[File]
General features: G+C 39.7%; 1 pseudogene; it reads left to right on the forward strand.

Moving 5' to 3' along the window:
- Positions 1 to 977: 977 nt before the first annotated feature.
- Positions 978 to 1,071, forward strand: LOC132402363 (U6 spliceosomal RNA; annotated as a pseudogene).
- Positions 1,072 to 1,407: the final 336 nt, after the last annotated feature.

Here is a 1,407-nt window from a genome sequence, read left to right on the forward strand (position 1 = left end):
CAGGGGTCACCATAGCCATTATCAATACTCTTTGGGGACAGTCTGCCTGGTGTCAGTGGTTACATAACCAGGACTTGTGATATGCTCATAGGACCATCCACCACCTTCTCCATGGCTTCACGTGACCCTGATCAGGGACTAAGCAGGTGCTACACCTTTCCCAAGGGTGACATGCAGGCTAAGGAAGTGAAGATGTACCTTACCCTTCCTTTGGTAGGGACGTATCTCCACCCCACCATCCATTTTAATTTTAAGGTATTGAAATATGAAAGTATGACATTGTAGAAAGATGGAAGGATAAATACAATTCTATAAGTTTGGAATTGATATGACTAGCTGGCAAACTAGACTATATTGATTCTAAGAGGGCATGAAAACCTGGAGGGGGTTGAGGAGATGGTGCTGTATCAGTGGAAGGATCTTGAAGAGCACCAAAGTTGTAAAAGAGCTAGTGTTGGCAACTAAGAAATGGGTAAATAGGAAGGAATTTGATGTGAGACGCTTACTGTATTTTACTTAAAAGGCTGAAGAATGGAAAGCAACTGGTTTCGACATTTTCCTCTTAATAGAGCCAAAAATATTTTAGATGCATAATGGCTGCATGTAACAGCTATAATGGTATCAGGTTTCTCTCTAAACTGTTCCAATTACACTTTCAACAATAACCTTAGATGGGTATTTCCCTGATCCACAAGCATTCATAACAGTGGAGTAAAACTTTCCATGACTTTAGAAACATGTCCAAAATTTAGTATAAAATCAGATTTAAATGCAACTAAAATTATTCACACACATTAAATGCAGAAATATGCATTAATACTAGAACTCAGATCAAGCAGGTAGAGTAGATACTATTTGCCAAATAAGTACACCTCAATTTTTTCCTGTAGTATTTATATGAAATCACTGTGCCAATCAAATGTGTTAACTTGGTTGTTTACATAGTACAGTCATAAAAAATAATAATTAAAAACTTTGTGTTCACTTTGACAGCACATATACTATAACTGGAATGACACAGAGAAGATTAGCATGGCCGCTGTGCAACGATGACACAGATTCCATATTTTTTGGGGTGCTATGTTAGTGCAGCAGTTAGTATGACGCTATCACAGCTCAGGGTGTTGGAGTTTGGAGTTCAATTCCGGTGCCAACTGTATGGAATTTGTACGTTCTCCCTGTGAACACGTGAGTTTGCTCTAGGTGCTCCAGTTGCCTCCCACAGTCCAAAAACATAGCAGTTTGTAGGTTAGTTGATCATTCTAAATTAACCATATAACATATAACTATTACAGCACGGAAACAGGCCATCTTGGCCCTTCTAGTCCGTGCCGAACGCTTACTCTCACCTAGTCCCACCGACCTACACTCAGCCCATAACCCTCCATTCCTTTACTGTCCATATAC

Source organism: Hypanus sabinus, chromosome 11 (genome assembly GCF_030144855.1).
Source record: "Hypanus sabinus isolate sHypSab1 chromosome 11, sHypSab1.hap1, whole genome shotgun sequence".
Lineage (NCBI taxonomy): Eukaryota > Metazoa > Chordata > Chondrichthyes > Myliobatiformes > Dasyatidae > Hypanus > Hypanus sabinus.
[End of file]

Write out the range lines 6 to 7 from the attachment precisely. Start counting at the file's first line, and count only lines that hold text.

Here is a 1,407-nt window from a genome sequence, read left to right on the forward strand (position 1 = left end):
CAGGGGTCACCATAGCCATTATCAATACTCTTTGGGGACAGTCTGCCTGGTGTCAGTGGTTACATAACCAGGACTTGTGATATGCTCATAGGACCATCCACCACCTTCTCCATGGCTTCACGTGACCCTGATCAGGGACTAAGCAGGTGCTACACCTTTCCCAAGGGTGACATGCAGGCTAAGGAAGTGAAGATGTACCTTACCCTTCCTTTGGTAGGGACGTATCTCCACCCCACCATCCATTTTAATTTTAAGGTATTGAAATATGAAAGTATGACATTGTAGAAAGATGGAAGGATAAATACAATTCTATAAGTTTGGAATTGATATGACTAGCTGGCAAACTAGACTATATTGATTCTAAGAGGGCATGAAAACCTGGAGGGGGTTGAGGAGATGGTGCTGTATCAGTGGAAGGATCTTGAAGAGCACCAAAGTTGTAAAAGAGCTAGTGTTGGCAACTAAGAAATGGGTAAATAGGAAGGAATTTGATGTGAGACGCTTACTGTATTTTACTTAAAAGGCTGAAGAATGGAAAGCAACTGGTTTCGACATTTTCCTCTTAATAGAGCCAAAAATATTTTAGATGCATAATGGCTGCATGTAACAGCTATAATGGTATCAGGTTTCTCTCTAAACTGTTCCAATTACACTTTCAACAATAACCTTAGATGGGTATTTCCCTGATCCACAAGCATTCATAACAGTGGAGTAAAACTTTCCATGACTTTAGAAACATGTCCAAAATTTAGTATAAAATCAGATTTAAATGCAACTAAAATTATTCACACACATTAAATGCAGAAATATGCATTAATACTAGAACTCAGATCAAGCAGGTAGAGTAGATACTATTTGCCAAATAAGTACACCTCAATTTTTTCCTGTAGTATTTATATGAAATCACTGTGCCAATCAAATGTGTTAACTTGGTTGTTTACATAGTACAGTCATAAAAAATAATAATTAAAAACTTTGTGTTCACTTTGACAGCACATATACTATAACTGGAATGACACAGAGAAGATTAGCATGGCCGCTGTGCAACGATGACACAGATTCCATATTTTTTGGGGTGCTATGTTAGTGCAGCAGTTAGTATGACGCTATCACAGCTCAGGGTGTTGGAGTTTGGAGTTCAATTCCGGTGCCAACTGTATGGAATTTGTACGTTCTCCCTGTGAACACGTGAGTTTGCTCTAGGTGCTCCAGTTGCCTCCCACAGTCCAAAAACATAGCAGTTTGTAGGTTAGTTGATCATTCTAAATTAACCATATAACATATAACTATTACAGCACGGAAACAGGCCATCTTGGCCCTTCTAGTCCGTGCCGAACGCTTACTCTCACCTAGTCCCACCGACCTACACTCAGCCCATAACCCTCCATTCCTTTACTGTCCATATAC